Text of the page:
Friday was the last day of the first week of my new career, which I’m calling Do Anything To Keep The Gas Bill Paid. It didn’t go off as bad as the last time this happened. That time I ran around freaking out over how to make a tiny mortgage payment, sure that I’d never work in the industry again. This time has been better, mainly because I was already doing freelance work on the side, and also because the market is a lot stronger.

I was, however, without my cellphone for a week. We stopped down into the old neighborhood to drop off some shower gifts to some old friends on Sunday. When I got out of the car, my cellphone did a kamikaze leap off my lap onto a pile of wet leaves and stayed there for several hours until I got home and called about it. They rescued it for me, wiped off the water, dried it out (the battery was dead) and kept it for me until today.

Canton has changed even more in the past two years than in the six that I lived there. Pretty much anything that could have been called “local flavor” has been bulldozed to the ground to make way for 3-floor garage townhomes starting in the $400’s. At the foot of Lakewood avenue a year ago, I spotted a beautiful painted sign on the side of a renovation project house. It was the size of the whole building, and it had been exposed when they pulled formstone siding from the brick. I stopped to take pictures in the darkness, and found it hard to get a decent shot in the sodium-arc lamplight.

This afternoon, after picking up my phone, I looked for the sign and found it had been covered by glistening gray paint and fake vinyl shutters. Several windows had been cut into the middle, and a rooftop deck had been added with a spiral staircase. Anything original about the house had been wiped out in an attempt to make it as homogenous as the next one. Why would anybody cover that piece of history willingly? Why not seal it with silicone spray (repoint the brick, if you have to) and tell everybody you’re in the Sealtest House? It would be a huge selling point to your house, in my opinion.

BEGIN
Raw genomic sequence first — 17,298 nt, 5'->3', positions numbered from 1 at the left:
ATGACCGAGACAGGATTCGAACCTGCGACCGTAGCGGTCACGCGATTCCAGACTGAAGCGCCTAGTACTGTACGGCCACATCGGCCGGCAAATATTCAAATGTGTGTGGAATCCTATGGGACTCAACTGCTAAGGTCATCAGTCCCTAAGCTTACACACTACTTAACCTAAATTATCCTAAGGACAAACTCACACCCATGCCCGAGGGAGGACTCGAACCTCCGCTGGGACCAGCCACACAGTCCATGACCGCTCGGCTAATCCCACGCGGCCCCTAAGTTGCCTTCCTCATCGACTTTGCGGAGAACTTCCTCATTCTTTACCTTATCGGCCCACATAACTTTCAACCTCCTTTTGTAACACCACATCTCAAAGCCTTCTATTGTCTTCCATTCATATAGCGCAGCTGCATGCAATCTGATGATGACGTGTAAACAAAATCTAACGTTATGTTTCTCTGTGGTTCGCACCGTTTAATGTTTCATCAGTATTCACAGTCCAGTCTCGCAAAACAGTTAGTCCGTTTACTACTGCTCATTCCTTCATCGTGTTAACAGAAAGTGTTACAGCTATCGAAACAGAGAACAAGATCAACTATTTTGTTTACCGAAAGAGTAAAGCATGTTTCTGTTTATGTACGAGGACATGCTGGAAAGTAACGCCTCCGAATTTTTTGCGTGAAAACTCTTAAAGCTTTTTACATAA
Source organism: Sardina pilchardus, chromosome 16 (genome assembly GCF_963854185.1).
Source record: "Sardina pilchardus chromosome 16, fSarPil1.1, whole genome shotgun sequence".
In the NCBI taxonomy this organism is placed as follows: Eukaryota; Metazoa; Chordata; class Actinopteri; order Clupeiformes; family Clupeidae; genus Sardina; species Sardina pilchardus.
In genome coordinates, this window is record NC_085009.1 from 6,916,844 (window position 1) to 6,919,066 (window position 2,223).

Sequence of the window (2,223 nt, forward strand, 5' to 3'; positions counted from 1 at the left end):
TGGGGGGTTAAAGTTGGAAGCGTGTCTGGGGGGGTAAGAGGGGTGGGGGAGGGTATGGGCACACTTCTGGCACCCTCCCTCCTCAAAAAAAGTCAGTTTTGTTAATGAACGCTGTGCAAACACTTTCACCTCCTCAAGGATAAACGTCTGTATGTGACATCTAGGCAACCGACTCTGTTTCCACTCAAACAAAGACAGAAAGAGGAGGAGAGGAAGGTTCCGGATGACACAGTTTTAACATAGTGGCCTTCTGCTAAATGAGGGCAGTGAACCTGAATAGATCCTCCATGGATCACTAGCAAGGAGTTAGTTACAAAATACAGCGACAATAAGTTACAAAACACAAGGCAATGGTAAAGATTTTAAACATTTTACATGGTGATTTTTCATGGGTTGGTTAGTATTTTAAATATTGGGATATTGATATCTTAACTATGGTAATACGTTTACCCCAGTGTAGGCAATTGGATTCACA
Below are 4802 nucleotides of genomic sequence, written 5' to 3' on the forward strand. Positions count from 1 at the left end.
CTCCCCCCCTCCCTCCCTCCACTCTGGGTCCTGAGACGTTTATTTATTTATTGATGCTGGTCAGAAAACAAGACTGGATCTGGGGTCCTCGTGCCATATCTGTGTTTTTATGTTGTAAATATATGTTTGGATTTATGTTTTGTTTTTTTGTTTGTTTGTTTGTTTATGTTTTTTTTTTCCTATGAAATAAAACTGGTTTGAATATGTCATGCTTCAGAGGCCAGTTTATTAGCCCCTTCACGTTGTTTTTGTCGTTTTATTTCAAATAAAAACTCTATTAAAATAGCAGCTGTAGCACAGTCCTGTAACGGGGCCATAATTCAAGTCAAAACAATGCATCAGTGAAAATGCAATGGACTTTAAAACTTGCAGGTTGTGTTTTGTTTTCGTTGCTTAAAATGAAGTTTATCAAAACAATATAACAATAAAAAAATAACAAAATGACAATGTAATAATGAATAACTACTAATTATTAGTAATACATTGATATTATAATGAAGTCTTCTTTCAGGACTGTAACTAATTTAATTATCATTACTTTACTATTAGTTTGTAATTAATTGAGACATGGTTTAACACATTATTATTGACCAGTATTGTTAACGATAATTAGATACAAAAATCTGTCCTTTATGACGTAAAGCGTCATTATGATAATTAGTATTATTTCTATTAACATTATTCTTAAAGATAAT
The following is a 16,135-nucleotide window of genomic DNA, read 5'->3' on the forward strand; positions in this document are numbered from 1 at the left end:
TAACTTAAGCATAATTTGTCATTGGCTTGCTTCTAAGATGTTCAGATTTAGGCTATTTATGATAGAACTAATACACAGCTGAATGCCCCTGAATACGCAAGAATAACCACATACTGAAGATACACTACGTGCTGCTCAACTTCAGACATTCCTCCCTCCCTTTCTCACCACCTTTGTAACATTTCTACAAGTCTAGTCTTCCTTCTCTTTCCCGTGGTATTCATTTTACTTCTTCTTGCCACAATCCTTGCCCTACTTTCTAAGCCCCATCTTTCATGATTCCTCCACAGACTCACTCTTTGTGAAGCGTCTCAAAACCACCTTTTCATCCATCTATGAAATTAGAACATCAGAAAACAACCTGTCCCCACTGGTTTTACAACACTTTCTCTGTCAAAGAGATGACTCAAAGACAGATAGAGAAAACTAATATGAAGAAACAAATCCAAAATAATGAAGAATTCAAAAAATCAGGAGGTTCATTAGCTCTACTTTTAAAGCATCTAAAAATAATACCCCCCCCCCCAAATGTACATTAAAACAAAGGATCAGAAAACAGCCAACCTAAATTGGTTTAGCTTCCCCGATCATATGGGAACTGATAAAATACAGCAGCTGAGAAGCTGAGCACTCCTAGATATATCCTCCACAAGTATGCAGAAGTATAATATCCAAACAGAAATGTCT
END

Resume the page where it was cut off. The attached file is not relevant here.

I stopped recognizing that neighborhood as my own when the Outback steakhouse went in (right before I sold), and the new swoopy metal building in the Safeway parking lot (soon to house a Starbuck’s) sealed my contempt for what it’s become. With my cellphone safely in hand, I got out of there and headed back home.

Our electrician B. stopped by in the evening and began roughing in the wiring. It’s halfway done (he was here until 9PM) but already it’s looking like progress is being made. Sears called about our appliance delivery this morning, and our kitchen planner told me the cabinets came in yesterday. Everything is hurtling along, and I have to say, the excitement and activity helps me keep from suffering panic attacks whenever I consider our impending mortgage payment. My wife has been a rock through all this, continually telling me we’re going to be OK and not to worry. I don’t know what I’d do without her. I should be getting a final paycheck in the mail this week, and then I start drawing unemployment until I my accounts recievable checks start coming in.

So i guess I’m not freaking out too badly right now. Should I be?

Date posted: October 14, 2005 | Filed under life | 2 Comments »

2 Responses to Reality Check.

  1. Linds says:

    Well in all reality, your kitchen looks like royal “shit” and truly like it was bombed, but I can’t wait to see the pictures of it fully renovated. It’ll be so cool!!!! You guys will be cookin’ up a storm!

  2. Linds says:

    Forgot to add, you are very talented at web-designing, so no, you should not be freaking out.